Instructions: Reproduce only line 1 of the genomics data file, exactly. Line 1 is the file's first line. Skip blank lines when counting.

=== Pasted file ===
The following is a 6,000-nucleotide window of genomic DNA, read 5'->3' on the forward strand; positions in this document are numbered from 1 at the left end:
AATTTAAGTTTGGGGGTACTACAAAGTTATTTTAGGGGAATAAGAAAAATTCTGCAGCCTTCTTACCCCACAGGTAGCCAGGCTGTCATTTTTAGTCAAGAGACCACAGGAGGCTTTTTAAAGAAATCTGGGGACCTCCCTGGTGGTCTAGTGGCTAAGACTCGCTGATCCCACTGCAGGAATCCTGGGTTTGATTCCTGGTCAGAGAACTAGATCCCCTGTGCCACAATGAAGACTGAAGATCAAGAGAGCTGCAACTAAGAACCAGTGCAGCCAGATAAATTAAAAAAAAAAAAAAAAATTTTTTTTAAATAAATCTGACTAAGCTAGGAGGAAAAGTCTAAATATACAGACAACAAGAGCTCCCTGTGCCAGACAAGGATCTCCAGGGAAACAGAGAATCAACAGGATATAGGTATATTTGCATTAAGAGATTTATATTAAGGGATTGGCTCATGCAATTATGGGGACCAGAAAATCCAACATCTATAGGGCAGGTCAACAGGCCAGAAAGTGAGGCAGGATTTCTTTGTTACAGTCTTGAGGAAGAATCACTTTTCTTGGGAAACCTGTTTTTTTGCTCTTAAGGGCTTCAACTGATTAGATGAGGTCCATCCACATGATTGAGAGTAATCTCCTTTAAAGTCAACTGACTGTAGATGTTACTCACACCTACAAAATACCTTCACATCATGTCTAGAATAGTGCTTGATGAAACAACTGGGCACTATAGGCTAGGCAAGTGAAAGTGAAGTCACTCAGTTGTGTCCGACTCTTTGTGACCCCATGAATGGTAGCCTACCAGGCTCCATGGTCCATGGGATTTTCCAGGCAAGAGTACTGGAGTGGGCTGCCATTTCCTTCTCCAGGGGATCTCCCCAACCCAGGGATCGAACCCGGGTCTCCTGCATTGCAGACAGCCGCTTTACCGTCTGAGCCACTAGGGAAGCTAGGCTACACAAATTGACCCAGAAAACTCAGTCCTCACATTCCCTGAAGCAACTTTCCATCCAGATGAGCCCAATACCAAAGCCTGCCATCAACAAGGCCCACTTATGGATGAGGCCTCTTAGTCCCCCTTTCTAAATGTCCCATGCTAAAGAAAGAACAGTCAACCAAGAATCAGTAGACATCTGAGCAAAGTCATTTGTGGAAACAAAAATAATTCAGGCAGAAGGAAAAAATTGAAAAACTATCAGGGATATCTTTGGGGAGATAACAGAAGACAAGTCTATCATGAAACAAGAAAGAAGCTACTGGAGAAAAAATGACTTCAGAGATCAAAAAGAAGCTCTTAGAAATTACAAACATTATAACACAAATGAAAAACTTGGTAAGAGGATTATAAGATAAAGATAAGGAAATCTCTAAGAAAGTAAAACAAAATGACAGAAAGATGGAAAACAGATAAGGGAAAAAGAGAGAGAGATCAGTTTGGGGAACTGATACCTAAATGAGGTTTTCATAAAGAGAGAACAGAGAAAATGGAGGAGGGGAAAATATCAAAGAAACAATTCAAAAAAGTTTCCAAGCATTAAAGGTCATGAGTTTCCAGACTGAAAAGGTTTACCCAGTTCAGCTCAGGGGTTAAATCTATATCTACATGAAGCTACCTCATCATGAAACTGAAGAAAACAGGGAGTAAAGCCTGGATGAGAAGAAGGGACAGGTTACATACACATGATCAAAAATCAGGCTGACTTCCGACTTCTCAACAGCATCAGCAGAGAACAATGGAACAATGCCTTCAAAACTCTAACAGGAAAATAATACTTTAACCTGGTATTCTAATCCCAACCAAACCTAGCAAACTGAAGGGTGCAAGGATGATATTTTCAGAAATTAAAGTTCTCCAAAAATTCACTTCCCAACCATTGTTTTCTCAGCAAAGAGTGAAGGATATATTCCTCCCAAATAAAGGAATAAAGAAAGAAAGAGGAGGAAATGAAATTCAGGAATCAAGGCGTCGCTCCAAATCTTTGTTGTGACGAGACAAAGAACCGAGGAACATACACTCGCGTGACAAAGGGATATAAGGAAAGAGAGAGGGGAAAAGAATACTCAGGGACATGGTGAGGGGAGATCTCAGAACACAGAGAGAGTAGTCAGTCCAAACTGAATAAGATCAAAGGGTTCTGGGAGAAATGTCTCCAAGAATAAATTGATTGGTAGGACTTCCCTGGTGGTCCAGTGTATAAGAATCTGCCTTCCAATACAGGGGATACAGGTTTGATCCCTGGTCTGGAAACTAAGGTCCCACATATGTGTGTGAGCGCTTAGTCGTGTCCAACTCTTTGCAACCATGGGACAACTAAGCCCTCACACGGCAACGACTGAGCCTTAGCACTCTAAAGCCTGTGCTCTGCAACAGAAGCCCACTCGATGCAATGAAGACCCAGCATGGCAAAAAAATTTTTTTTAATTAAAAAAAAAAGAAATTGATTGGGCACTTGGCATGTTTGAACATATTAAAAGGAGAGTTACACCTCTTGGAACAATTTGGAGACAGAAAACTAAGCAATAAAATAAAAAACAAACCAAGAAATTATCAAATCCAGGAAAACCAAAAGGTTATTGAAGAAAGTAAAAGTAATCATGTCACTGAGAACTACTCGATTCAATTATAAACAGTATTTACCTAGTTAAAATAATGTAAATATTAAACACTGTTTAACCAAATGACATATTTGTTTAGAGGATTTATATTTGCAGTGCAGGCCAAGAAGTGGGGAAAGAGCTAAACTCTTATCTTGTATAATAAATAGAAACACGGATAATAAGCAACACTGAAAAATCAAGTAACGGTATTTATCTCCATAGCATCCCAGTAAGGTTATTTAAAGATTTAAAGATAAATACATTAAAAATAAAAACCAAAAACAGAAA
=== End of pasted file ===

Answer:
The following is a 6,000-nucleotide window of genomic DNA, read 5'->3' on the forward strand; positions in this document are numbered from 1 at the left end: